Shravanabelagola temple is a holy place for the Jains and is world renowned for the presence of Lord Gomatheeswara towering over everything around. It also has a giant stone figure, believed to be 1,000 years old, of Bahubali (Gommateshvara), the Jain saint.It is nestled by the two hills named Chandragiri and Vindhyagiri.
The site includes Jain shrines and temples from the 1st millennium CE. The town has other Jain monuments, as well as Hindu temples with Dravidian gopuram architecture that co-exist with the Jain temples.
The word Shravanabelagola literally means ‘the white pond of Sravana’ as ‘bel’ means white and ‘kola’ means pond in Kannada. There is a beautiful pond in the town, true to its name.
Gomateshwara was a Jain prince, Bahubali who had to fight a fiery battle with his brother to defend his kingdom. But he was dejected and upset at the tremendous loss due to war, gave up his kingdom and retired to meditate in peace and attained nirvana.
The giant statue of Gomateshwara was erected in 983 AD by Chamundaraya, a general and minister of the Ganga King, Rachamatta, by the sculptor Arstameni. The spectacular ceremonial worship of the Lord takes place once every 12 years which is called Mahamastabhishekam and the statue is bathed with pots of milk honey, curd, rice, coconut milk, ghee, sugar, almonds, saffron, coins, turmeric powder, vermillon, dates, bananas, by priests who climb a special structure raised for this purpose near the statue.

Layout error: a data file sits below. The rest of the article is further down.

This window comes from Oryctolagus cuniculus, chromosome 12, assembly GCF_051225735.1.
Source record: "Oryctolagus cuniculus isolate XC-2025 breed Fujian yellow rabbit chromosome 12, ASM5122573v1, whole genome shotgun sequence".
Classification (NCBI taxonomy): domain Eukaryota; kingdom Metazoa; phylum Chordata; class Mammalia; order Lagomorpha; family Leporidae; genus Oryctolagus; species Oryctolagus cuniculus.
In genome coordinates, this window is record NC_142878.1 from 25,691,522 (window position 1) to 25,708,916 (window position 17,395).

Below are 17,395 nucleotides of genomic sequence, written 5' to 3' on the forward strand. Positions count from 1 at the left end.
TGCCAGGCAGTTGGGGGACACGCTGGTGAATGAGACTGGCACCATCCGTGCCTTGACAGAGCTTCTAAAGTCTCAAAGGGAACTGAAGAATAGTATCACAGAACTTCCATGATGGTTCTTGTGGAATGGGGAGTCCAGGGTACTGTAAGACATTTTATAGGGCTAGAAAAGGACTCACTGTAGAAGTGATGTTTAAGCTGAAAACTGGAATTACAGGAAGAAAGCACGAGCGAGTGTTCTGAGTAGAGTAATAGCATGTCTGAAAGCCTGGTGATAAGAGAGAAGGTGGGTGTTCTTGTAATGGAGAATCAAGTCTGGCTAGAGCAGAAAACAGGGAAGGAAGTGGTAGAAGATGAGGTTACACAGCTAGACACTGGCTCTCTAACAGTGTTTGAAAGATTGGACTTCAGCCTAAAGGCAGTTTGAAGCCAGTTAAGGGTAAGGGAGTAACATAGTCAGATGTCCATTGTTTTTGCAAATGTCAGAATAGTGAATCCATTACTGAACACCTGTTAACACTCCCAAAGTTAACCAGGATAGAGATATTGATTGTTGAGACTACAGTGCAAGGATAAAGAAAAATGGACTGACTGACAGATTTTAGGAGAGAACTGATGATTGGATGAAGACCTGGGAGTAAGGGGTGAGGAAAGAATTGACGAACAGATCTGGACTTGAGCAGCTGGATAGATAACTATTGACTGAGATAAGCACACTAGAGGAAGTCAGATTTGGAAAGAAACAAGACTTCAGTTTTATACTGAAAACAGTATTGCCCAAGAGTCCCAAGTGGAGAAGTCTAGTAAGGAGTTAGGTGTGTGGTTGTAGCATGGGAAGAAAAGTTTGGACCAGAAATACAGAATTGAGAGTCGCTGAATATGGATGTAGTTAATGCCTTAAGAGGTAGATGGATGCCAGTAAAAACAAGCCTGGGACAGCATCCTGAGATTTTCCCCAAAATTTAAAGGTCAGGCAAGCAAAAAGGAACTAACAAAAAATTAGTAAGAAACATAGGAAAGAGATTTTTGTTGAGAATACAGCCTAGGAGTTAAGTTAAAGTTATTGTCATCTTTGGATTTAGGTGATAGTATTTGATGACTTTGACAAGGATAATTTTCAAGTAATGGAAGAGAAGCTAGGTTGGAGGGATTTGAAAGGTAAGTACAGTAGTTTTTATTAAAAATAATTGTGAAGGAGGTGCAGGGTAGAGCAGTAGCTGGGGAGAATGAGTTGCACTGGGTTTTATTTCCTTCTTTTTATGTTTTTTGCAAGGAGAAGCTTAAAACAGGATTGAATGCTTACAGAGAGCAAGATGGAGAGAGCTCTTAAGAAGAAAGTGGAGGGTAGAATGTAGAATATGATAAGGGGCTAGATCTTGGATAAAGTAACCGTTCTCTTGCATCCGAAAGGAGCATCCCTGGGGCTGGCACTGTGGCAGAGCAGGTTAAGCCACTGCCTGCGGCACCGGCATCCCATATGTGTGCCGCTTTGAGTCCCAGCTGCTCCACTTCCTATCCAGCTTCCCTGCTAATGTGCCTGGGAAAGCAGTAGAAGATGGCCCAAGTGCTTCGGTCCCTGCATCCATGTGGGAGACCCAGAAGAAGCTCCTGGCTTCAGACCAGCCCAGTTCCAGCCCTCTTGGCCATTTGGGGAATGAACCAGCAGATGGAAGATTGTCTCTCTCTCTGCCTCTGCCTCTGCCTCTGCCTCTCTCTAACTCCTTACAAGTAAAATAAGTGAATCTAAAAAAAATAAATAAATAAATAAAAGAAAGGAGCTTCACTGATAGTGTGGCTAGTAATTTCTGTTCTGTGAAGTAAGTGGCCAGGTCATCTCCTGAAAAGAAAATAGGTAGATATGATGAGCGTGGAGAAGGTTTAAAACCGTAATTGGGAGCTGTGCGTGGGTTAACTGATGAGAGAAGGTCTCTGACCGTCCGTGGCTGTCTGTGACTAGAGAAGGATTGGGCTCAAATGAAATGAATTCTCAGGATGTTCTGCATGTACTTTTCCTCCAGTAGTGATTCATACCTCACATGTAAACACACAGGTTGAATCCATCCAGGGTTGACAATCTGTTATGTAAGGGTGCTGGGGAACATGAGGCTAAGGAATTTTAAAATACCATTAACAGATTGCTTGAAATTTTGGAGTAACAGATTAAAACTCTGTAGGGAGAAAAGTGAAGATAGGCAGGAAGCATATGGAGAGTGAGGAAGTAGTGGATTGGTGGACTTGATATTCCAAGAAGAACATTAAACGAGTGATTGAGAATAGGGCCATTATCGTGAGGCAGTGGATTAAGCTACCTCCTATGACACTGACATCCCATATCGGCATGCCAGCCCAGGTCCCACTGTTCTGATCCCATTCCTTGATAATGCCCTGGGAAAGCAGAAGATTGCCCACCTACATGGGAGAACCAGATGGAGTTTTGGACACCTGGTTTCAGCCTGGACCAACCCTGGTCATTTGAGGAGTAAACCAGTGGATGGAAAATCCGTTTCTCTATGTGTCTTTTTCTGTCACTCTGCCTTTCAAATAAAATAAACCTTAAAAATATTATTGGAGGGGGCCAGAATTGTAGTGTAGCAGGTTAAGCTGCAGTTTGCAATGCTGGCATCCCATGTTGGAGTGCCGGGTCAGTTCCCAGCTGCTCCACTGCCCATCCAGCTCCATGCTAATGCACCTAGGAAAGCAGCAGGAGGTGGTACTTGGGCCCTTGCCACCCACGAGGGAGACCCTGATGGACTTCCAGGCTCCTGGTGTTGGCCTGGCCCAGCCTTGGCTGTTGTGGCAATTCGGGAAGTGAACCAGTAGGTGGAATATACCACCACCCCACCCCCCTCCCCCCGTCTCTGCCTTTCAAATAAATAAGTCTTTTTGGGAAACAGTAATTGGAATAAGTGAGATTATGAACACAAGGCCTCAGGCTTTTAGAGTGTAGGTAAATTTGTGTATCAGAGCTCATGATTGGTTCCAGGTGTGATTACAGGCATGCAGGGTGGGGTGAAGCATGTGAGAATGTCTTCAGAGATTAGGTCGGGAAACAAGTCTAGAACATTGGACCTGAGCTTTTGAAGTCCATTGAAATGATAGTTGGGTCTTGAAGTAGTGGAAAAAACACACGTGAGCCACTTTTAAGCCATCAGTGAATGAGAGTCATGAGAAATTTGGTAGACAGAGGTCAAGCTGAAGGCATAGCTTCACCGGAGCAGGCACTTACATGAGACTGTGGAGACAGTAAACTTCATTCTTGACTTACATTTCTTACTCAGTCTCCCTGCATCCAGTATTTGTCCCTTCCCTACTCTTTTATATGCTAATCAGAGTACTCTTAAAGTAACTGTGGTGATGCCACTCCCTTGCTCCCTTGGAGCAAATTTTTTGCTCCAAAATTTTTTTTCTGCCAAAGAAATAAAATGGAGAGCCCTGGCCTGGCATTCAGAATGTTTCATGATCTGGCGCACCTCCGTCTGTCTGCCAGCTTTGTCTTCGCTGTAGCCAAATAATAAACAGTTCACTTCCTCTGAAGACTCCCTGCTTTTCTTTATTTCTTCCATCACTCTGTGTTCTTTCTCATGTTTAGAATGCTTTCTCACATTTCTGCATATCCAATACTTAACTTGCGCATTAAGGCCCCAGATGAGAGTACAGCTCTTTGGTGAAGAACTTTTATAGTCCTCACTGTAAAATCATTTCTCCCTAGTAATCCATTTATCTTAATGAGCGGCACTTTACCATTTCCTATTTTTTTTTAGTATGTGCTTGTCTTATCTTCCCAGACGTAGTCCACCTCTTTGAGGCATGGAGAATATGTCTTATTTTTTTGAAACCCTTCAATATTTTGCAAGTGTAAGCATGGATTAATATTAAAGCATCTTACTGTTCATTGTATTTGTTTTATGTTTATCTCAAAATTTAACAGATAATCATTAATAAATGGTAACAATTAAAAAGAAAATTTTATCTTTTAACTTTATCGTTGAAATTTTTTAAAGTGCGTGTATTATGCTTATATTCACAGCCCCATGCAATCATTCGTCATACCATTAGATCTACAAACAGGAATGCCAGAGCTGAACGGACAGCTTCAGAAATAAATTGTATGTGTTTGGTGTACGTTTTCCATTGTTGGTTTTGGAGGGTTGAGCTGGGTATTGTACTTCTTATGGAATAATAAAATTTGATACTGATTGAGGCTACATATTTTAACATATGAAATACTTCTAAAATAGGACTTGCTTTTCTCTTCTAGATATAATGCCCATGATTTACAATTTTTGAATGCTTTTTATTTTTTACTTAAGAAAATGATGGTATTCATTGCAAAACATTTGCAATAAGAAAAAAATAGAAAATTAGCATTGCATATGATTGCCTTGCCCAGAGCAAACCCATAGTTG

More than 800 inscriptions have been found at Shravanabelagola, dating to various times from 600 AD to 1830 AD. A large number of these are found in the Chandragiri and the rest can be seen in the Vindhyagiri Hill and the town. Most of the inscriptions at the Chandragiri date back before the 10th century. These inscriptions include texts in the Kannada.
In Chandragiri, there are 14 basadis inside the big compound. There are also free standing pillars, memento pillars and numerous inscriptions protected by thick glasses. As one enters the courtyard, at the entrance one can find the Kuge Brahmadeva Pillar,a 30 feet high decorative pillar with the image of Brahmadeva in the sitting posture. The pillar is also called as Marasimha’s Manastambha as it was constructed in honour of the Ganga King, Marasimha, who died in 974 AD. The inscriptions at the base of the pillar detail the life and events of the king.
The Mauryan Connection
The Mauryan Emperor Chandragupta Maurya retired to Shravanabelagola along with Bhadrabahu, a disciple of Lord Mahavira around 300 B.C to become a Jain ascetic, after handing over his kingdom to his son Bindusara. Thus, Jainism became popular in Karnataka during that period. There are some 500 inscriptions in Shravanbelagola recording the slow death by starving of the Jain ascetics.
Chandragupta was influenced to accept Jainism by the sage Bhadrabahu I, who predicted the onset of a 12-year famine. When the famine came, Chandragupta made efforts to counter it, but, dejected by the tragic conditions prevailing, he left to spend his last days in the service of Bhadrabahu at Shravanabelagola, where Chandragupta fasted to death.
There are some Jain temples (Bastis) and Jain mutts in the smaller Chandragiri hill. The most important among them is the Chandragupta Basti built by Emperor Ashoka who is the grandson of Chandragupta.